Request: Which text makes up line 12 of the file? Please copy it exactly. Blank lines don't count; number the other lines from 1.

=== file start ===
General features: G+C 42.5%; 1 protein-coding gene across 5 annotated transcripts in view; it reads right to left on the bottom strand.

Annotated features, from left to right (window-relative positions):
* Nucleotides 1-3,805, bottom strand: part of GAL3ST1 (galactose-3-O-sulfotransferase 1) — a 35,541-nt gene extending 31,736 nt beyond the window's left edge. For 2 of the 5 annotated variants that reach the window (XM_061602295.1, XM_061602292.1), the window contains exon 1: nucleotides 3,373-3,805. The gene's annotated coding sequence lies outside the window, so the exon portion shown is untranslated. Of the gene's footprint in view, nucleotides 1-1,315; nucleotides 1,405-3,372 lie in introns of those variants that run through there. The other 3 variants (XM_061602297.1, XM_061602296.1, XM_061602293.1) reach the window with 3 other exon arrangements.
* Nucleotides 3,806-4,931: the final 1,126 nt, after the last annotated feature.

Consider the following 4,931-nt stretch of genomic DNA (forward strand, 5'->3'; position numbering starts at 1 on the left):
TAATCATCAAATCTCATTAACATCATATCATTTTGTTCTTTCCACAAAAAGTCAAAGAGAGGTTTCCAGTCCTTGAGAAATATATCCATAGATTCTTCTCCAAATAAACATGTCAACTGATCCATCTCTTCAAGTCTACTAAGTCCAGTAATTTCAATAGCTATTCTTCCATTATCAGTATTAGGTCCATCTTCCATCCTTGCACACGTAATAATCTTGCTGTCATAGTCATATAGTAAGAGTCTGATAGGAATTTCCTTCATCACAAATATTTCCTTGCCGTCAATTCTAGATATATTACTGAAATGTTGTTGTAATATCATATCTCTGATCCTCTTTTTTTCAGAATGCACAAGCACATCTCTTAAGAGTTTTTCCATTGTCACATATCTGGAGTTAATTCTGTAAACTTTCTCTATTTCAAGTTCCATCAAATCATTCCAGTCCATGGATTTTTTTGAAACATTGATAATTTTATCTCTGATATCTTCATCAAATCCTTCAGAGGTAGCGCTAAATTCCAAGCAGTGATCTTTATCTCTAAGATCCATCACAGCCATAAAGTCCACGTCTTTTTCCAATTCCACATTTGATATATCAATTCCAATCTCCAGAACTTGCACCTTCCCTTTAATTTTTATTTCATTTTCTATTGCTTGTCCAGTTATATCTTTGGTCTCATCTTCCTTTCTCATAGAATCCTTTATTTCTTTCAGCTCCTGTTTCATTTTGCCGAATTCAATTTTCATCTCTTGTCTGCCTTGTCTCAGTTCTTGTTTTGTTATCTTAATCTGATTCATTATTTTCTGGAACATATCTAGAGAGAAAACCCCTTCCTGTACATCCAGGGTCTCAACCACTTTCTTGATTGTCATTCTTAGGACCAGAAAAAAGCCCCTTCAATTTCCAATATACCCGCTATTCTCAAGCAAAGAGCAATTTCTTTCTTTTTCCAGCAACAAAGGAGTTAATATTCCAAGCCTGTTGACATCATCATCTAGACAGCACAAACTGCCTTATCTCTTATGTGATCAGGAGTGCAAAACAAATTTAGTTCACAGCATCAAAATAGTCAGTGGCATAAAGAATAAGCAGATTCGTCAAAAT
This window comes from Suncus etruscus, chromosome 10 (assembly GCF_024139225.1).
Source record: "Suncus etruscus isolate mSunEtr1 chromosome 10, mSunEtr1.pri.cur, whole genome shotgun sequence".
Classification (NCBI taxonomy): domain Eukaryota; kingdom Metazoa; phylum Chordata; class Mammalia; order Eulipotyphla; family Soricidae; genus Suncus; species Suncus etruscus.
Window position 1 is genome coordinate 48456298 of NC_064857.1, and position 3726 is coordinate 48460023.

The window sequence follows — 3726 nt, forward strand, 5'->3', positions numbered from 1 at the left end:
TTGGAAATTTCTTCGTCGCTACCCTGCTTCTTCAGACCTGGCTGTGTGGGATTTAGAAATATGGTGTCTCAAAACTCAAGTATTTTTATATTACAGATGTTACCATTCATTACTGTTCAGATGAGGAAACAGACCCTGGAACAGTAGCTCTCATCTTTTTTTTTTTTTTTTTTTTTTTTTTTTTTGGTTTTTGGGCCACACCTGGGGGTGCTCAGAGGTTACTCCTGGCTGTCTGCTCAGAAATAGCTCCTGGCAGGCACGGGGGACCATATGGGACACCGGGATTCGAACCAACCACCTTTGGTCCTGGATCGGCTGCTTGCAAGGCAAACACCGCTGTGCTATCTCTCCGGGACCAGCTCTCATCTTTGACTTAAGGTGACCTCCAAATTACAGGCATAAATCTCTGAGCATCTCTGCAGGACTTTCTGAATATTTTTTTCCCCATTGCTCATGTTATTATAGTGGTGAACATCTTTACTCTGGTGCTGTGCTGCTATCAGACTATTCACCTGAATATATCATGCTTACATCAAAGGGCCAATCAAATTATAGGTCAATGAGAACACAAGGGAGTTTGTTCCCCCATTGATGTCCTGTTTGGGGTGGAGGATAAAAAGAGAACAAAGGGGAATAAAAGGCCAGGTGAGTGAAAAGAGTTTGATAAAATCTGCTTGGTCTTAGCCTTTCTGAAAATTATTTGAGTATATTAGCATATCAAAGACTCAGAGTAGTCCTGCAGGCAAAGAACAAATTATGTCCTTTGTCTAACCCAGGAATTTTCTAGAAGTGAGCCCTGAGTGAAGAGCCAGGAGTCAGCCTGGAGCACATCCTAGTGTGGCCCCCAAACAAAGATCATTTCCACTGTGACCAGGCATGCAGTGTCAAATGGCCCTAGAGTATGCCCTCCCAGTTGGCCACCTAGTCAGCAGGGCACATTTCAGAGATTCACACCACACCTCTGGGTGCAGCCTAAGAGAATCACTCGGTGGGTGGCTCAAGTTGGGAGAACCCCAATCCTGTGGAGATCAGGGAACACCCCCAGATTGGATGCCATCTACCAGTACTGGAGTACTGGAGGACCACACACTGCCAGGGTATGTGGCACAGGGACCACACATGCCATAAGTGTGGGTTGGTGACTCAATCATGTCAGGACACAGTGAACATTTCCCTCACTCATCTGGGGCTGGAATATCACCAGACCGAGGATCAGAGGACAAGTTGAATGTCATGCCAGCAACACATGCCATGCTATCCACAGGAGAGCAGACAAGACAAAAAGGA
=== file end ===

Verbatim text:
TTGGAAATTTCTTCGTCGCTACCCTGCTTCTTCAGACCTGGCTGTGTGGGATTTAGAAATATGGTGTCTCAAAACTCAAGTATTTTTATATTACAGATGTTACCATTCATTACTGTTCAGATGAGGAAACAGACCCTGGAACAGTAGCTCTCATCTTTTTTTTTTTTTTTTTTTTTTTTTTTTTTGGTTTTTGGGCCACACCTGGGGGTGCTCAGAGGTTACTCCTGGCTGTCTGCTCAGAAATAGCTCCTGGCAGGCACGGGGGACCATATGGGACACCGGGATTCGAACCAACCACCTTTGGTCCTGGATCGGCTGCTTGCAAGGCAAACACCGCTGTGCTATCTCTCCGGGACCAGCTCTCATCTTTGACTTAAGGTGACCTCCAAATTACAGGCATAAATCTCTGAGCATCTCTGCAGGACTTTCTGAATATTTTTTTCCCCATTGCTCATGTTATTATAGTGGTGAACATCTTTACTCTGGTGCTGTGCTGCTATCAGACTATTCACCTGAATATATCATGCTTACATCAAAGGGCCAATCAAATTATAGGTCAATGAGAACACAAGGGAGTTTGTTCCCCCATTGATGTCCTGTTTGGGGTGGAGGATAAAAAGAGAACAAAGGGGAATAAAAGGCCAGGTGAGTGAAAAGAGTTTGATAAAATCTGCTTGGTCTTAGCCTTTCTGAAAATTATTTGAGTATATTAGCATATCAAAGACTCAGAGTAGTCCTGCAGGCAAAGAACAAATTATGTCCTTTGTCTAACCCAGGAATTTTCTAGAAGTGAGCCCTGAGTGAAGAGCCAGGAGTCAGCCTGGAGCACATCCTAGTGTGGCCCCCAAACAAAGATCATTTCCACTGTGACCAGGCATGCAGTGTCAAATGGCCCTAGAGTATGCCCTCCCAGTTGGCCACCTAGTCAGCAGGGCACATTTCAGAGATTCACACCACACCTCTGGGTGCAGCCTAAGAGAATCACTCGGTGGGTGGCTCAAGTTGGGAGAACCCCAATCCTGTGGAGATCAGGGAACACCCCCAGATTGGATGCCATCTACCAGTACTGGAGTACTGGAGGACCACACACTGCCAGGGTATGTGGCACAGGGACCACACATGCCATAAGTGTGGGTTGGTGACTCAATCATGTCAGGACACAGTGAACATTTCCCTCACTCATCTGGGGCTGGAATATCACCAGACCGAGGATCAGAGGACAAGTTGAATGTCATGCCAGCAACACATGCCATGCTATCCACAGGAGAGCAGACAAGACAAAAAGGA